I found four sources with varied opinions on this merger.

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First, Gavin James Bower, editorial director at independent publisher Quartet Books, in Penguin merger minuses could be pluses for indies:

“The reactions to news that the publishing arms of Bertelsmann and Pearson are merging, creating the biggest publisher in the world in Penguin Random House, can be summed up in one word: negative.”

“The merger is an example of the big boys battening down the hatches; no matter what they say, this isn’t about exploiting ‘high-growth emerging markets’.”

“In any recession, the vanguard is to be found beyond the mainstream—and risks taken by those typically seen as outsiders. Indies, as they always do, will be seen as the risk-takers in a climate of doom and gloom, nurturing talent and publishing books not deemed safe enough for the panicky, profit-driven corporations.”

The next source of opinion is from Andy Lewis, Staff Writer for The Hollywood Reporter—What the Random House-Penguin Merger Means for Authors (Analysis):

“The Oct. 29 merger of book behemoths Random House and Penguin not only creates the world’s largest publisher…it also will present a formidable challenge to the growing power of such digital distributors as Amazon and Apple. And some already are worrying that the consolidation will decrease opportunities for authors and drive down advances.”

“But some…have argued that the future of publishing is with pure digital players unburdened by legacy costs (like printing).”

“Still, the combination is likely to be just the first shoe that drops in publishing. When news of the Penguin-Random House talks leaked, News Corp. owner HarperCollins made a late offer for Penguin for a reported $1.6 billion. Now analysts are wondering which of the remaining “Big Six” (Macmillan, Hachette or Simon & Schuster) Rupert Murdoch will court next.”

Next is Jeremy Greenfield, Editorial Director at Digital Book World, in a Forbes article—Five Thoughts on a Penguin-Random House Merger: Rapid Reaction:

“Penguin and Random House, by many accounts the two largest trade publishers in the world, have agreed to merge operations. The deal will be subject to regulatory approval and isn’t expected to close until the second half of 2013.”

“When two large companies merge, there are cost-savings to be had in combining shared business functions.”

“The company would have 9,000 employees and would have locations in about 20 countries around the world, including China, India, all major English-speaking countries and many countries in the Spanish-speaking world.”

“It’s been speculated the Penguin Random House would control about 40% of the U.S. trade book business….That gives the company more negotiating power, specifically with its largest trading partner, Amazon.”

“…the larger Penguin Random House might have the negotiating power to squeeze better terms from agents and authors in exchange for unmatched marketing and distribution resources.”

Next are Eric Pfanner & Amy Chozick at The New York TimesRandom House and Penguin Merger Creates Global Giant:

“In announcing the agreement, the European owners of Random House and Penguin—Bertelsmann and Pearson, respectively—said Bertelsmann would control 53 percent of the combined entity and Pearson 47 percent.”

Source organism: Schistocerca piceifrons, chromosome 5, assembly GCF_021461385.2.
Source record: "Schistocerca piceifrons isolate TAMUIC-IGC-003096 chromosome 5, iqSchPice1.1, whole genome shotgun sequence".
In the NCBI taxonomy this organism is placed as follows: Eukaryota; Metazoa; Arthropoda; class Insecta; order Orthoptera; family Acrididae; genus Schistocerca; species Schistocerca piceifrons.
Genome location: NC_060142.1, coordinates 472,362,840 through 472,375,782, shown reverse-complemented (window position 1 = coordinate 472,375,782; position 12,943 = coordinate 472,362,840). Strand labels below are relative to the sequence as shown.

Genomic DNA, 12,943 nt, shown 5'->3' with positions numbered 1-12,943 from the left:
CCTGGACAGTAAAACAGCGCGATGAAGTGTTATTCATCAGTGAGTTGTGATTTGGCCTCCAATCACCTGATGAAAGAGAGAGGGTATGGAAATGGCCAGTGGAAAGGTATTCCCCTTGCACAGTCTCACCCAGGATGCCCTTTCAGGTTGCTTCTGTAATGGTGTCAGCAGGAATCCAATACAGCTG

“The other four houses among the so-called Big Six are also owned by larger media conglomerates: HarperCollins, which is part of News Corporation; Macmillan, owned by Georg von Holtzbrinck of Germany; Hachette, whose parent company is Lagardère of France; and Simon & Schuster, a division of CBS. They could all now face increased pressure to consolidate in response to a combined Penguin Random House.”

“Small publishers with a niche focus and loyal groups of authors and readers might manage to remain independent, said Douglas McCabe, an analyst at Enders Analysis in London.”

“The combined company is expected to invest heavily in e-books and what Mr. Dohle [the new CEO] called digital product development. He said that did not necessarily mean it would produce its own e-reader device, as some in the industry expected.”

“Authors and literary agents, one step removed from the merger, have expressed concern about consolidation, fearing that they will lose leverage if there are fewer publishers.”

“‘The idea of this company is to combine the small company culture and the small company feeling on the creative and content side with the richest and most enhanced access to services on the corporate side’, Mr. Dohle said.”

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Well now, I think we all know how leaders in mega-business can paint pictures that never translate to reality

Some folks feel this merger, as well as easily predicted further mergers, will not stave off Amazon’s growing power.

Some see the mergers as a prequel to more balance between digital and print.

Most people have no idea what will happen

Want to speculate in the Comments? :-)
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E-books & Libraries of The Future . . .


Most folks know what “going to the library” means.

Thing is, that phrase carries different meanings for different people.

Many go to the library to take out books; some to upload e-books, some to meet a sweetheart, some to find a quiet place to rest from the stress of homelessness

I’ve looked at libraries a few different ways in previous posts. Here are a few:

Libraries Weathering The Storm In Publishing

Should We All Self-Publish A Book?

Been To Your Local Library Lately?

However, not all is well with the relationship between legacy publishers and libraries

Take this recent excerpt from a post on DailyTech:

“Last month, Random House announced that it would be making some changes to the way it sells e-books to libraries, including price increases. But libraries didn’t expect cost boosts as high as 300 percent, where no titles are offered under $25. Some even go as high as over $100 per title.”

The piece goes on to say:

“…Hachette and Macmillan have only made part of their list of e-book titles available to libraries, HarperCollins puts a 26-use expiration on its library e-books, and others like Simon & Schuster and Penguin don’t even let libraries lend out their e-books.”

If you’d like an in-depth take on a modern’s library’s issues, check out this article in The Tyee, Libraries of the Future!

Do you still use a local library?

Do you have fond memories of a library?

Do you think libraries will be able to sustain their operations with all the current changes in the Book World?